Beijing - A Concise History
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Stephen Haw sets out the history of the city of Beijing, charting the course of its development from its early roots before 2000 BC to its contemporary position as capital of the People’s Republic of China.
Haw, a well-established author on China, outlines the establishment of the earliest cities in the years before 1000 BC, its status as regional capital during most of the long Zhou dynasty, and its emergence as capital of the whole of China after the conquest of the Mongol invaders under Chenghiz Khan and his successors. He considers the city’s assumption of its modern name ‘Beijing’ under the Ming dynasty, conquest by the Manchus and the turbulent years of civil war that followed the collapse of the Qing dynasty in 1911, culminating in the communist revolution and Beijing’s resumption of the role of capital of China in 1949.
Overall, Haw gives an impressive account of the long and fascinating history of a city that is growing in prominence as an urban centre of global significance.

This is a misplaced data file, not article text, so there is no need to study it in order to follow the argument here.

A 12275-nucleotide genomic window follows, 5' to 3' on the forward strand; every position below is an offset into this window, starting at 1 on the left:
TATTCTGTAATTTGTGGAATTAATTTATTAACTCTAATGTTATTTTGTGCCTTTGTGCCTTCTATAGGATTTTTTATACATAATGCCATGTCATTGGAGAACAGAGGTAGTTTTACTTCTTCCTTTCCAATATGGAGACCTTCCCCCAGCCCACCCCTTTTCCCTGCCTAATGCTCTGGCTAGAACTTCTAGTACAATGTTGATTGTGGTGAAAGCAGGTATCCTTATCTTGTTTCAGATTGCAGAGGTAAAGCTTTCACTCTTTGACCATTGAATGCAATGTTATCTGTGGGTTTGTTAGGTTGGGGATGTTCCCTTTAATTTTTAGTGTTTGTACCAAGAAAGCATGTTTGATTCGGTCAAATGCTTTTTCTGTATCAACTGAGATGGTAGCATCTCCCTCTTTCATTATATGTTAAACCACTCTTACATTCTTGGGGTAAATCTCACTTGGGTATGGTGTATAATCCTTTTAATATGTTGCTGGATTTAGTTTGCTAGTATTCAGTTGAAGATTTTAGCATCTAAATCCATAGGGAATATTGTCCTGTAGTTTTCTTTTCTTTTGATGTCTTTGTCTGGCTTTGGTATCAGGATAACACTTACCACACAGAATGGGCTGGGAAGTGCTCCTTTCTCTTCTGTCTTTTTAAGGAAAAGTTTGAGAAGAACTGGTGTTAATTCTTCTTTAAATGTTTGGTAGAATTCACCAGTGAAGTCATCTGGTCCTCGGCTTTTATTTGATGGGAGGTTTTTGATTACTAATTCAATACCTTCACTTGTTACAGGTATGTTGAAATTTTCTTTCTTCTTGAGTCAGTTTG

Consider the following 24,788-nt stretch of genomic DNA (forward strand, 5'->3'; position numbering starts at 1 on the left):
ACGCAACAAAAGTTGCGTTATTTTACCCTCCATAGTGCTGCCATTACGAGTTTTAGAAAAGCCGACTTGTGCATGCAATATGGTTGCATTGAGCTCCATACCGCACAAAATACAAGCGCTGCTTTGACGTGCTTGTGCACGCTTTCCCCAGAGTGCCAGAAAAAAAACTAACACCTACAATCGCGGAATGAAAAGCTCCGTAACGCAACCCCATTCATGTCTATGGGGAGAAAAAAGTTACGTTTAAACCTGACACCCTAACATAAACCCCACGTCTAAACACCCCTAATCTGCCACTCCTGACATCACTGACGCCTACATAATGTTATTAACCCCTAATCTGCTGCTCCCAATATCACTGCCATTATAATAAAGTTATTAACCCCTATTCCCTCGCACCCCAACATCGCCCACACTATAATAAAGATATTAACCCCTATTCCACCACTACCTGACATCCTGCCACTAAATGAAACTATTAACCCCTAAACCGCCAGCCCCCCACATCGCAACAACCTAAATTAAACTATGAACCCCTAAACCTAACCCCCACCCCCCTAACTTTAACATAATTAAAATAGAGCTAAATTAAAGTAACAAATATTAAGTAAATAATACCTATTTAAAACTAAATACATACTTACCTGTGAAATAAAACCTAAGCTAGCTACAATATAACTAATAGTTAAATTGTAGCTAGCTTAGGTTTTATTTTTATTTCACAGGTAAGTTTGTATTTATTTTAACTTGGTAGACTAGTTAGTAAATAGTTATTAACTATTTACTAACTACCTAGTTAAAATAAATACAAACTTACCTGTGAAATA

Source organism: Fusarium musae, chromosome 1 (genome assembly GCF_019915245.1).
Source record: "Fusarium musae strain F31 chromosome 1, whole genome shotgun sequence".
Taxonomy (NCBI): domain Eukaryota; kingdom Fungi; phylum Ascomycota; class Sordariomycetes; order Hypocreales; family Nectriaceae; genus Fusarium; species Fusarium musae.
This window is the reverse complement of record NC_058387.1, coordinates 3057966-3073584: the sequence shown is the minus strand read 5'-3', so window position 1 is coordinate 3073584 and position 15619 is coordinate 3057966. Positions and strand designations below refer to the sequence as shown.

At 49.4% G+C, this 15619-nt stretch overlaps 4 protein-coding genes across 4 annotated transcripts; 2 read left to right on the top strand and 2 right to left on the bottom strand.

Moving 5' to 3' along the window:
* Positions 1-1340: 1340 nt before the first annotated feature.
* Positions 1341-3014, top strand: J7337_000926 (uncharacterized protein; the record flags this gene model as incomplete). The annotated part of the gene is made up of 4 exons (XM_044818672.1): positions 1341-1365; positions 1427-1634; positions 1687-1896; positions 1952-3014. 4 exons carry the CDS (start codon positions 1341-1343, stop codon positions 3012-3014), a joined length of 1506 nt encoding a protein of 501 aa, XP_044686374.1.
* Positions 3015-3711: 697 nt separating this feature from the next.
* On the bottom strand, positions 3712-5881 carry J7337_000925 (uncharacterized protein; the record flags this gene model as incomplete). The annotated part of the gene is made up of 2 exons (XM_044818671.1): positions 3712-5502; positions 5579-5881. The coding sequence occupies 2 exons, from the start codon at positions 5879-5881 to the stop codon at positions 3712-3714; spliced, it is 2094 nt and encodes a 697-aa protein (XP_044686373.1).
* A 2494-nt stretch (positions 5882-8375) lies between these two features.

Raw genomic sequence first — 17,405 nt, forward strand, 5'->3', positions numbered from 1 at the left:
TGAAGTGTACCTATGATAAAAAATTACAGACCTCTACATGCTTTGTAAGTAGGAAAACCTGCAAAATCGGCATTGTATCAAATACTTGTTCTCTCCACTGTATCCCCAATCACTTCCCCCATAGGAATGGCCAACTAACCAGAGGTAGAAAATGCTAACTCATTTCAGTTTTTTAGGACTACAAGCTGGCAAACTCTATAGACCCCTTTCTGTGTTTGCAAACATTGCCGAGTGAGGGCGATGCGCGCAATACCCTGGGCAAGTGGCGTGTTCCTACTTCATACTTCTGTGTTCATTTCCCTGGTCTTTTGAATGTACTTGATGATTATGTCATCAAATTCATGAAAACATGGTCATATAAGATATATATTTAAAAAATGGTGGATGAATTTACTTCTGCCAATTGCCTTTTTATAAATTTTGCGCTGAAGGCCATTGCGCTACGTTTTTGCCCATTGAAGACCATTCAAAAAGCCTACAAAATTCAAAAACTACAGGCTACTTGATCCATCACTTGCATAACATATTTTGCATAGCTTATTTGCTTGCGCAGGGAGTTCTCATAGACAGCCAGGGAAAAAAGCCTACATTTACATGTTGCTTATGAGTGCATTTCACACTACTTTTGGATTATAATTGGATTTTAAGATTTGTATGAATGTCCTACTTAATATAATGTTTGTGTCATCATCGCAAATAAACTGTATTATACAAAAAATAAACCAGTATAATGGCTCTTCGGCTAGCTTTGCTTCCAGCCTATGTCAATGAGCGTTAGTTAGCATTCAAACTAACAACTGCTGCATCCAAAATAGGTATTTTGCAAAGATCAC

Table of Contents
Introduction: The Northern Capital 1. At the Edge of the North China Plain: The Location and Prehistory of the Beijing Area 2. Chinese or Barbarian?: c. 2000 BC to AD 581 3. Regained and Lost: The Sui, Tang, Liao and Jin Dynasties, AD 581 to 1215 4. Destroyed and Rebuilt: The Mongol Conquest and the New City of Dadu, 1215 to 1368 5. Chinese Capital: The Ming Dynasty, 1368 to 1644 6. Change of Mandate: The Manchu Conquest, 1644 to 1860 7. Besieged: The Late Qing Dynasty, 1860 to 1911 8. Northern Peace?: The Republic, the Warlords and Communist Revolution, 1911 to 1949 9. Pride Restored: The People’s Republic of China, 1949 to 1976 10. The Modern City: 1976 to the Present 11. Government and Control of the Beijing Area 12. Chronology of Major Events 13. Tian’an men Square 14. The Forbidden City 15. The Summer Palaces and Imperial Parks 16. The Temple of Heaven and the Altars of the Earth, Sun and Moon 17. Other Temples and Religious Sites in Beijing 18. Museums in Beijing 19. The Great Wall Imperial Tombs Other Sites Outside Beijing City 20. Food in Beijing 21. The ‘Northern Barbarians’ and Beijing 22. Further Reading
Stephen G Haw read Chinese at the University of Oxford and has an MA degree from the University of London. He first visited China in 1980 and lived in the country for two years as a student and teacher at the University of Shandong. He has since travelled extensively around the country. He is the author of numerous articles and several books.